The next exciting thing we did (apart from attempt to visit all the cafes in town) was an adventurous day a little way out of town where we got to ride elephants!! One of Laos' nicknames is "land of a million elephants", and we were told that most of the elephants seen in the nearby countries (eg Thailand) have been taken from Laos. There are obviously very few truly wild elephants left; they are such wide roaming creatures with destructive habits to feed their requirements for 150kg of food per day - so it is best for relations with all concerned if they are controlled in some way. We heard a story of one overnight elephant riding trip where the elephant got off it's chain in the night and demolished the entirety of a large market garden, much to the distress of the Mahout (elephant trainer) and the owner of the garden. Many have been used for logging and the ones that we met were ex-logging elephants in "retirement" playing with tourists.

"just a little bit more grass..."

Natalia making friends by bribery with papayas

We rode the elephants into the river bareback, sitting on their necks. The Mahouts told them to sit down in the water while we washed them. I should add that elephants don't seem to be the most obedient of creatures, but fair enough that if you are that big you can ignore a puny human who is shouting at you for quite some time. Especially if you have better things to do (like eat). The mahouts eventually convinced the elephants to dunk their heads in the water (with a trunk up like a periscope) which resulted in Brent and Karen being catapulted off the front. My elephant dunked 3 times - I was very wet but didn't fall off! 

Wet... but happy (Brent's photo)
Brent and Karen left the following day, after a very pleasant evening taking advantage of local cuisine and red wine. They headed on to Phonsavan, a town near to the Plain of Jars sites. They span an area of hundreds of kilometers, dotted with thousands of mysterious large stone jars which keep archaeologists scratching their heads. 

Natalia and I stayed in Luang Prabang for one more exploratory day before heading south to Vang Vieng. The bus trip involved winding through some tiny towns perched precariously on the side of the road, next to a massive dropoff. This meant that everyone used the road as the main place to exist - slightly concerning as we hurtle along with questionable brakes while very small children lay out tall grass heads on the road for making brooms. I bet the broom industry is the most hazardous in Laos.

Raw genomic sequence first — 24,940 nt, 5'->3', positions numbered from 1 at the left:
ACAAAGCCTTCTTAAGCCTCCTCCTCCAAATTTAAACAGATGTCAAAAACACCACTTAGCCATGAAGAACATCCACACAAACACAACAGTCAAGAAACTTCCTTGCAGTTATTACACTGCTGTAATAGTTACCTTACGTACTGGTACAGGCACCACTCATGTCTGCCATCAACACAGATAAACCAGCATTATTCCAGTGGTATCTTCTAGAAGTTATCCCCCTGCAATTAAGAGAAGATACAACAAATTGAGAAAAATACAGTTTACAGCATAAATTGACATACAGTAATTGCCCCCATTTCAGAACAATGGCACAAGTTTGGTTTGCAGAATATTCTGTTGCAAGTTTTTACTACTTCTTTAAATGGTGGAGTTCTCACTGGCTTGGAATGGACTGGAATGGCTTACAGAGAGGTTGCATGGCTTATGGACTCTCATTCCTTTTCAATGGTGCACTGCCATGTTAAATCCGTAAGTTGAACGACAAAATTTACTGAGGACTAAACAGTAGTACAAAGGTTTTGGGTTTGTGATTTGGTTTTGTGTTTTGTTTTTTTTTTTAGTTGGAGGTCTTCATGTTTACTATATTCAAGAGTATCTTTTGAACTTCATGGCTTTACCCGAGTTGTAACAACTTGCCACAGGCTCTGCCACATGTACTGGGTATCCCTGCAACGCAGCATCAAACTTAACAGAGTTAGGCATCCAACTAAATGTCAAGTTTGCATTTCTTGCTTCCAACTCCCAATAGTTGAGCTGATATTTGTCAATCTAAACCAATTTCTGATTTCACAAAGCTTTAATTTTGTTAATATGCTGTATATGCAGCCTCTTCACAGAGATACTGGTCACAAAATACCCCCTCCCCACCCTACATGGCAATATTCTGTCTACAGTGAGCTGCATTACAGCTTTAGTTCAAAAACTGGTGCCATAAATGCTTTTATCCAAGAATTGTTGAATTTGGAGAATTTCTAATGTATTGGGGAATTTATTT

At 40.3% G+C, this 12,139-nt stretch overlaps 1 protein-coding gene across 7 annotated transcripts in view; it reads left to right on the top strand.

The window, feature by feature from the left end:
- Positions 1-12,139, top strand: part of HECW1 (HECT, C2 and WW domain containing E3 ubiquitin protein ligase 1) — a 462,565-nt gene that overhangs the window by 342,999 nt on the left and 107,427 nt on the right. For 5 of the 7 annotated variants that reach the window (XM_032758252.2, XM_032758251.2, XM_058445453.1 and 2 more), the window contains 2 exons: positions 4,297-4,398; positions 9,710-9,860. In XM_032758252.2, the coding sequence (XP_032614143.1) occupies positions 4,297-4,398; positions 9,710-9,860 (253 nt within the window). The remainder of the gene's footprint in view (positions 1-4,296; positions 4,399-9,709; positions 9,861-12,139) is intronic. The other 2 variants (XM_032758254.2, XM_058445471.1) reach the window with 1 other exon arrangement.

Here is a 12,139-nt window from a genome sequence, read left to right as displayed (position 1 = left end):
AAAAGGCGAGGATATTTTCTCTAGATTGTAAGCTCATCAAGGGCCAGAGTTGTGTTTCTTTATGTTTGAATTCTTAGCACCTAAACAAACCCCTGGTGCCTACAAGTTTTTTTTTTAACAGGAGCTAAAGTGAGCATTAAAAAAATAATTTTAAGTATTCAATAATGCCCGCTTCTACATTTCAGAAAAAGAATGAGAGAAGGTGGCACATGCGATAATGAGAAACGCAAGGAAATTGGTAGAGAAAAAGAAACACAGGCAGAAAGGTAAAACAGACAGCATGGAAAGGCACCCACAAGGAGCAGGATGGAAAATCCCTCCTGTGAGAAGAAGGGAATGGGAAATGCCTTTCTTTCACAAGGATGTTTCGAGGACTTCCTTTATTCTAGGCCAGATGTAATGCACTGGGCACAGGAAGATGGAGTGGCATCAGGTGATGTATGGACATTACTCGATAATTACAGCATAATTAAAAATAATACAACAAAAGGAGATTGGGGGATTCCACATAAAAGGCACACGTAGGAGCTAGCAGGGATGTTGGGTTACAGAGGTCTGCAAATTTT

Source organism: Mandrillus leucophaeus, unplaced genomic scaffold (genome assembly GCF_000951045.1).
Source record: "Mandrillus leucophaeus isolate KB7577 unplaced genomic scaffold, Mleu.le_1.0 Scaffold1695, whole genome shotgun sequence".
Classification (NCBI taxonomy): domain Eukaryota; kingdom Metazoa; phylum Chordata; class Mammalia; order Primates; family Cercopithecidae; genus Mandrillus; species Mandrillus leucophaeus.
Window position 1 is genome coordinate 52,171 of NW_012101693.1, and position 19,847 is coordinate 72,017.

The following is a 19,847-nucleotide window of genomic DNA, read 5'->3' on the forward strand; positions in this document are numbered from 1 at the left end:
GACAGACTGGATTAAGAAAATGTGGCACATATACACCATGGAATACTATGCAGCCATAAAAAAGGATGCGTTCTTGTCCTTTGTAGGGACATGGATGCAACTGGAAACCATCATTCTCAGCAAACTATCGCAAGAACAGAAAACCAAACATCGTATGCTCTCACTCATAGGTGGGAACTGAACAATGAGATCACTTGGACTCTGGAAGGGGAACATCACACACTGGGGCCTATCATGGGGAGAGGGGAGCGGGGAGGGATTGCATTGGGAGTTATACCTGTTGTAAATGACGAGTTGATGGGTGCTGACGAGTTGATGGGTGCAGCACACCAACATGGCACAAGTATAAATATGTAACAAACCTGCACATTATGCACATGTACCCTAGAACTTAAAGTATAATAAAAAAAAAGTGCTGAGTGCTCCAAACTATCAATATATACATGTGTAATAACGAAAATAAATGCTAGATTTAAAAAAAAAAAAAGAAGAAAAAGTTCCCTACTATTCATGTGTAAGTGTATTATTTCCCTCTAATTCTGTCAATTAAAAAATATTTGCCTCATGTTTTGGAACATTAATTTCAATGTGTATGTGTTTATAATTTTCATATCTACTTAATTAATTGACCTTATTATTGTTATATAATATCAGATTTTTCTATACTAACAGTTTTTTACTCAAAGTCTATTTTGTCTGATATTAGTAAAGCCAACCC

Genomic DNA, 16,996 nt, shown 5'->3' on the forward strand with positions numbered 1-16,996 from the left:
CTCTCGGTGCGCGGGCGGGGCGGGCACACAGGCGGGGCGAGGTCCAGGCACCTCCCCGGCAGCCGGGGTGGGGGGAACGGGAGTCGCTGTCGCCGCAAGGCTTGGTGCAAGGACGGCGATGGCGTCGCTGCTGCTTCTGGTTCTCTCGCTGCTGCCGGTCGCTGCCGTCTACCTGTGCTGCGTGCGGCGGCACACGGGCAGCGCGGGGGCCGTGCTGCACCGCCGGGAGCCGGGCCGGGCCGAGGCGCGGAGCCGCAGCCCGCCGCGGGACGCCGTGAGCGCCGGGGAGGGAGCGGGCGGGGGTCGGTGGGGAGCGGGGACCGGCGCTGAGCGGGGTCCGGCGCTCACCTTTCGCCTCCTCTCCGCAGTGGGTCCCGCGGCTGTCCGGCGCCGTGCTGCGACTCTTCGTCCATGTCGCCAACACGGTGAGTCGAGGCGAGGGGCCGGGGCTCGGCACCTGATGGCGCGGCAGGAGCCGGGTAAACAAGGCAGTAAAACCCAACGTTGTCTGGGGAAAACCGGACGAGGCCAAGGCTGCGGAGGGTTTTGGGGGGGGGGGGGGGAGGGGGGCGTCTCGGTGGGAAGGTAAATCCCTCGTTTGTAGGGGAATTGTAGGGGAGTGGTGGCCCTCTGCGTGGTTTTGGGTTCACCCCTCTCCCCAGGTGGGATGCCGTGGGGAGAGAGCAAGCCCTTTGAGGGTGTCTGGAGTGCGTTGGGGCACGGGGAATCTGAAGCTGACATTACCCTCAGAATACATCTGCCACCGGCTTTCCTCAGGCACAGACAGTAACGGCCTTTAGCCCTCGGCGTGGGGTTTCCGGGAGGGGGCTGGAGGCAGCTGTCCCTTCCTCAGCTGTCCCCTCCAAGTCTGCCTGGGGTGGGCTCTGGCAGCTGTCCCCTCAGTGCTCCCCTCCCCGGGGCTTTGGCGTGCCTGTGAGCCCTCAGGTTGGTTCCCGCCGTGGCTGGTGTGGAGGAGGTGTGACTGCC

Mountainous terrain between Luang Prabang and Vang Vieng

Next stop - Vang Vieng, tubing and adventure centre of Laos.

05 February 2011


Hi everybody,
I thought it was about time to upload some photos from our recent trip to Cambodia and Laos. You can check out all the photos to go with the following drivel here.

Natalia and I flew to Phnom Penh with Brent, my workmate from DEC. Brent’s partner Karen met us at the airport, as she had been in Cambodia for 2 weeks working with primary school teachers and small kids. She had had a lot of stories to tell about the kids in the orphanages, including a few “cute, small ones” that she wanted to take home with her. She shared these stories with us over a few cheap cocktails at a pub overlooking the bustling streets and the Mekong. Brent and Karen were going directly to Laos the following morning so we bid them farewell on the colourful streets after admiring the local aerobics initiatives that took place along the esplanade.

Natalia and I caught the bus from PP to Siem Reap, the tourism hub of a town next to Angkor Wat. We spent 3 nights there, with one full day (sunrise to sunset) exploring the temples. Sunrise was spent at the main Angkor Wat temple, with the hordes of other tourists trying to get the ‘postcard shot’ of the temple silhouette and reflection pond. After jostling shoulders with everyone for about an hour, the sun rose and crowds dispersed throughout the massive network of stone buildings.

The morning tourist crowd for...

shots of the Angkor Wat silhouette

My favourite temple of the day was Bayon, with towers adorned with large, peaceful buddha-like faces smiling down at those walking through. The faces were even happy enough to trigger Natalia’s “smile detection” on her camera. I was also interested to see the photogenic orange-clad monks from the town coming to pay their respects to the temples. They were such a splash of colour against the monochrome buildings.

We had thought about riding bicycles between the temples but in hindsight were glad we chose to get a tuk-tuk driver as the temples are deceptively massive and 3-4km apart. We were both exhausted by the time we got to the last temple for sunset.

The rest of our time in Siem Reap was spent exploring the town, and escaping the very loud three-day wedding that was taking place next door to our accommodation. These are traditionally held at the house of one of the happy couple, and involved lots of loud music, chanting and speeches through what sounded like a megaphone. Although we couldn’t understand the words being spoken, Natalia and I were convinced at one point that a few scenes from “Monkey” were being played out – I guess drunk people with megaphones act the same all over the world.

At least the wedding was only during the daytime so we busied ourselves with the various cafes and shops around town. Cambodia in general seems to have a huge constituent of non-government organisations, so there are plenty of local artisans selling beautiful bits and pieces for their various organisations. I bought a few pieces of silver jewellery that contained brass from bullets and ordnances left over from the Vietnam War.

Our last morning at Siem Reap was spent doing a bird-nerd tour at a local lake. We saw 40 bird species in one morning, including 3 kingfishers, purple herons, whistling ducks... and some cute puppies in a basket (yes I know they aren't birds). Onwards for a flight to Luang Prabang, Laos, where we met up again with Brent and Karen.